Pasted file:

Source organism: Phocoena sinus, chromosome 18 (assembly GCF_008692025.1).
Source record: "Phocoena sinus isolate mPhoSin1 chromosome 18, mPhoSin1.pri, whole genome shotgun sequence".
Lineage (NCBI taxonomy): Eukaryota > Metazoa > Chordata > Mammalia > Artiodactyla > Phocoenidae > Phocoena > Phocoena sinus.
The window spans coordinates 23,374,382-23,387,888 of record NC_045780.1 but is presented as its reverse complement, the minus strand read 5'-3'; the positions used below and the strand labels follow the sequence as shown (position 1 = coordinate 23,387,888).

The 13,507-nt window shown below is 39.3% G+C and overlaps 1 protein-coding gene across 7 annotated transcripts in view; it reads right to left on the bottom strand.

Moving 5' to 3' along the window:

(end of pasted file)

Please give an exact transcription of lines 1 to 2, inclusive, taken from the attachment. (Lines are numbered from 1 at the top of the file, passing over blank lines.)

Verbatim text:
Source organism: Phocoena sinus, chromosome 18 (assembly GCF_008692025.1).
Source record: "Phocoena sinus isolate mPhoSin1 chromosome 18, mPhoSin1.pri, whole genome shotgun sequence".